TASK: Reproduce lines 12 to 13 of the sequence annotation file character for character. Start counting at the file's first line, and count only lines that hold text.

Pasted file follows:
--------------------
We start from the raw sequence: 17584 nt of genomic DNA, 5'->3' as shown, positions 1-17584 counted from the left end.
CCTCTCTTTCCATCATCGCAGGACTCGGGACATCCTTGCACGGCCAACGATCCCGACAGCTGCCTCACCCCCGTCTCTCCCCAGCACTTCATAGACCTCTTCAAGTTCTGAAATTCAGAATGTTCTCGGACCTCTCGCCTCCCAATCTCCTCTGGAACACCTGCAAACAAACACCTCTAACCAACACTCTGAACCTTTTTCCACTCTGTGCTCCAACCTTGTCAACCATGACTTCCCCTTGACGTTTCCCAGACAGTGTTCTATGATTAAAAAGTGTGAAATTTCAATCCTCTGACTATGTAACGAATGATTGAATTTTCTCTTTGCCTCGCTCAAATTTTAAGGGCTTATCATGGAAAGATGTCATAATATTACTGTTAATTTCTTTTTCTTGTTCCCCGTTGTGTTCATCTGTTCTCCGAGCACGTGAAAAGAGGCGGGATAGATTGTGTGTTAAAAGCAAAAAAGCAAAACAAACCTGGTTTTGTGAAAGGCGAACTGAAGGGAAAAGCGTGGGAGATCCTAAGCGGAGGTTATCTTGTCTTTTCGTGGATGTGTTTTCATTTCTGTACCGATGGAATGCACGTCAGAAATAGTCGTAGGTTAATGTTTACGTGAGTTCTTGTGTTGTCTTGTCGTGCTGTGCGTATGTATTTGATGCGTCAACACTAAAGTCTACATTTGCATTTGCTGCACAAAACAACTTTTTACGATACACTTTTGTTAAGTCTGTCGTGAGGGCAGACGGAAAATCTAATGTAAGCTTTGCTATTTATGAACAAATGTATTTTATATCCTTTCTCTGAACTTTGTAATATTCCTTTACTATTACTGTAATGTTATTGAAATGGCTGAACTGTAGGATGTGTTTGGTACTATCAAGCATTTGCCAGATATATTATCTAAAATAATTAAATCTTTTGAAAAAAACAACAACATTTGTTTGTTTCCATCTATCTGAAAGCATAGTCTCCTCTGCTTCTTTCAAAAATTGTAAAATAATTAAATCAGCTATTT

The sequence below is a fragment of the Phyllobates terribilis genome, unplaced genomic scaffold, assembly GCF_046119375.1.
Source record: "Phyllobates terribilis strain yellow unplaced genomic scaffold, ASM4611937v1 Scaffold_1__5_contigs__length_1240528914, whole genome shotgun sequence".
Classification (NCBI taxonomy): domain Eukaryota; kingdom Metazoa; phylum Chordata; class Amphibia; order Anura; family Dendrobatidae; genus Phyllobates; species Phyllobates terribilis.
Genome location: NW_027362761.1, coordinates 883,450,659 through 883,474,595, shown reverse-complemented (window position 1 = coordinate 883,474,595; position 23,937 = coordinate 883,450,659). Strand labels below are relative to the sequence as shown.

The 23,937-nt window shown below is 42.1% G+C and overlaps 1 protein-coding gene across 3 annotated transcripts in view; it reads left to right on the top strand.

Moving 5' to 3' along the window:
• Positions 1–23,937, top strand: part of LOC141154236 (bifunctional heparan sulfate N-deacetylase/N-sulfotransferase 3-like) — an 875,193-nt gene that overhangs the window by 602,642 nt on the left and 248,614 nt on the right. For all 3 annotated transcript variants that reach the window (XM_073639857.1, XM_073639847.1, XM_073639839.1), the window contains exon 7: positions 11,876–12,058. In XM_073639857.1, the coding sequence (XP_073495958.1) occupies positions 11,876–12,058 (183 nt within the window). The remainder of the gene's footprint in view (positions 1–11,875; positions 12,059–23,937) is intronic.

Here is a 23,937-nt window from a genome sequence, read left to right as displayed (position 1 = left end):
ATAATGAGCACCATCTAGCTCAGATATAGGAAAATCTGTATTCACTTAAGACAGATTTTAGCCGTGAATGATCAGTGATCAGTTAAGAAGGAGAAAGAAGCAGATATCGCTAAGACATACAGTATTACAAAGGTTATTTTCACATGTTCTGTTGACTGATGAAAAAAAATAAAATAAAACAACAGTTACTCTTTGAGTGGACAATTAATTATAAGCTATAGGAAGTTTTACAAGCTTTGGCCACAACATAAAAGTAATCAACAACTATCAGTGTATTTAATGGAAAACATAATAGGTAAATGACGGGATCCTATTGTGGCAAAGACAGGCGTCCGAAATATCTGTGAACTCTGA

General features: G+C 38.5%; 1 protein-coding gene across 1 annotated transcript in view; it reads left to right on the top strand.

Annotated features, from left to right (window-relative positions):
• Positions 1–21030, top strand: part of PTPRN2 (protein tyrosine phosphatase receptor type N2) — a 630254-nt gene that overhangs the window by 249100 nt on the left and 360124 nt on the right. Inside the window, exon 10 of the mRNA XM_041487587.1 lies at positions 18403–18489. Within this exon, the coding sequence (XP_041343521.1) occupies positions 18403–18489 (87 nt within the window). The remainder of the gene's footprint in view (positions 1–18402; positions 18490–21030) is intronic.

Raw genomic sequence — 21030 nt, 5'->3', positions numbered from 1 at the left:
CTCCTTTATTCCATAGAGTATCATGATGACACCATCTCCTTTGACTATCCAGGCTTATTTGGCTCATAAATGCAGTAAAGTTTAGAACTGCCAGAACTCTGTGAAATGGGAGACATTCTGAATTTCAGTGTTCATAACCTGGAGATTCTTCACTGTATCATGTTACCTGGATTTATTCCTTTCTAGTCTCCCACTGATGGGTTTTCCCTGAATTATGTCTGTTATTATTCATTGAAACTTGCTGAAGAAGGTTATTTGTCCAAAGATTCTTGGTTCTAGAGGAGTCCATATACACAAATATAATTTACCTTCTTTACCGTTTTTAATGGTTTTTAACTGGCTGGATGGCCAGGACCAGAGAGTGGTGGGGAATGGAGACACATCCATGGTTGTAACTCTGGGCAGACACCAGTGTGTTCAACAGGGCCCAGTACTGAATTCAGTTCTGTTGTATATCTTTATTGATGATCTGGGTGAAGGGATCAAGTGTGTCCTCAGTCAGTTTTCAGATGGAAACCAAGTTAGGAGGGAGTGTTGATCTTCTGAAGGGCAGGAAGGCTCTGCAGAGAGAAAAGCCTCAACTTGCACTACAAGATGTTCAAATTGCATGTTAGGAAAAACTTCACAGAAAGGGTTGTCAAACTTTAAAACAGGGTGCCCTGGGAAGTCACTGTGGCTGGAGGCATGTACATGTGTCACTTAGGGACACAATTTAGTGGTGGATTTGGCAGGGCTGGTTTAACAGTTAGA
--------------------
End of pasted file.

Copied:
General features: G+C 38.5%; 1 protein-coding gene across 1 annotated transcript in view; it reads left to right on the top strand.

Annotated features, from left to right (window-relative positions):